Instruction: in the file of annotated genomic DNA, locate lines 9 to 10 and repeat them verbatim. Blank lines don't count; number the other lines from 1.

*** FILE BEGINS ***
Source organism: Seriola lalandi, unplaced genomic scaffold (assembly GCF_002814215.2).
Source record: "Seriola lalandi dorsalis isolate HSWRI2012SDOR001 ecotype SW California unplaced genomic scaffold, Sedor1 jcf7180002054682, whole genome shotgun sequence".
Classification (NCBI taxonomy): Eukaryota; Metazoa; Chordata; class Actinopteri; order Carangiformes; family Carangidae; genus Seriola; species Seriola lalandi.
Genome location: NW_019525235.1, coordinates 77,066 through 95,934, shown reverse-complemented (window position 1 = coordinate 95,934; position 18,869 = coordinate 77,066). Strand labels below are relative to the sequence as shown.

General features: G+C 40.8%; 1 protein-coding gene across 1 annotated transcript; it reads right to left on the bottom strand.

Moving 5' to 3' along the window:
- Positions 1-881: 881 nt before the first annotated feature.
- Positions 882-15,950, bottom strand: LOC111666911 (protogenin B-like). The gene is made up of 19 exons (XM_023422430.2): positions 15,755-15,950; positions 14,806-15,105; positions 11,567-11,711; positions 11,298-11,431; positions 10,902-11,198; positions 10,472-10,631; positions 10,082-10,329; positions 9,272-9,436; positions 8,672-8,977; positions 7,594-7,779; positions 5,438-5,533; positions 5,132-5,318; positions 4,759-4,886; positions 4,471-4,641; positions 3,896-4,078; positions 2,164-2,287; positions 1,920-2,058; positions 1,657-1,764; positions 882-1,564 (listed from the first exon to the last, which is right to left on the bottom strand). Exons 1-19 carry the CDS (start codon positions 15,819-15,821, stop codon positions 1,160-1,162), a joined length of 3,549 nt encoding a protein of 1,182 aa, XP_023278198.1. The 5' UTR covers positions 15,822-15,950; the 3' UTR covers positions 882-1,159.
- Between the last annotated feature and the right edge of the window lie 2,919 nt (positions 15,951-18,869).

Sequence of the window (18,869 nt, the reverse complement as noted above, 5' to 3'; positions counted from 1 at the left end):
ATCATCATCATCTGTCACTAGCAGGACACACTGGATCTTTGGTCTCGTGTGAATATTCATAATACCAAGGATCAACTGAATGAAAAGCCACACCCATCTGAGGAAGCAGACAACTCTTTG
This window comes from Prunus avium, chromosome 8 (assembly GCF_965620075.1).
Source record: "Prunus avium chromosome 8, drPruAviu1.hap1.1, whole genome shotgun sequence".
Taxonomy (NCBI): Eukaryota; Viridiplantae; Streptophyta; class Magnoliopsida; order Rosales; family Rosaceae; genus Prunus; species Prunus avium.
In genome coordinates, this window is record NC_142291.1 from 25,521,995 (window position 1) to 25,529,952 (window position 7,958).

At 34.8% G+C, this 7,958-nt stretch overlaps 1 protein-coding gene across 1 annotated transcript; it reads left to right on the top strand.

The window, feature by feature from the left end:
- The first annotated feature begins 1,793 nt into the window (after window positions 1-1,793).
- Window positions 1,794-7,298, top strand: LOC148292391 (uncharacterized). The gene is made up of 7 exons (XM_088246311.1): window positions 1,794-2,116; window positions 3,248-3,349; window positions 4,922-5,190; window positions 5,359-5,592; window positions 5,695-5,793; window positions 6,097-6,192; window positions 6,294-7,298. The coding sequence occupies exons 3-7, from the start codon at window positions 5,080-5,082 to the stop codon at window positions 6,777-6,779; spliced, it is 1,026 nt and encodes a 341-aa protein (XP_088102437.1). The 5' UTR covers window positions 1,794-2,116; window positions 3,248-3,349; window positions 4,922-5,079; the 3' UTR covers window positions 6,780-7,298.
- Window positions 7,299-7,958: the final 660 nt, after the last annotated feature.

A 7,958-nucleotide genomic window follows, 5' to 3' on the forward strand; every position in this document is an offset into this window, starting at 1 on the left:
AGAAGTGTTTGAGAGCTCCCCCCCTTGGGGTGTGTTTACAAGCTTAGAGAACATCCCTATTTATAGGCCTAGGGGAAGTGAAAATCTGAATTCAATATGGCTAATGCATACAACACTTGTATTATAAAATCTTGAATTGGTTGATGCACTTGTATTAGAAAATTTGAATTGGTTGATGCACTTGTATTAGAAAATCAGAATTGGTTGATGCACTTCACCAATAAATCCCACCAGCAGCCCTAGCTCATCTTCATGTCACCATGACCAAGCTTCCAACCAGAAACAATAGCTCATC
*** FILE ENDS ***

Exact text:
- Between the last annotated feature and the right edge of the window lie 2,919 nt (positions 15,951-18,869).

Sequence of the window (18,869 nt, the reverse complement as noted above, 5' to 3'; positions counted from 1 at the left end):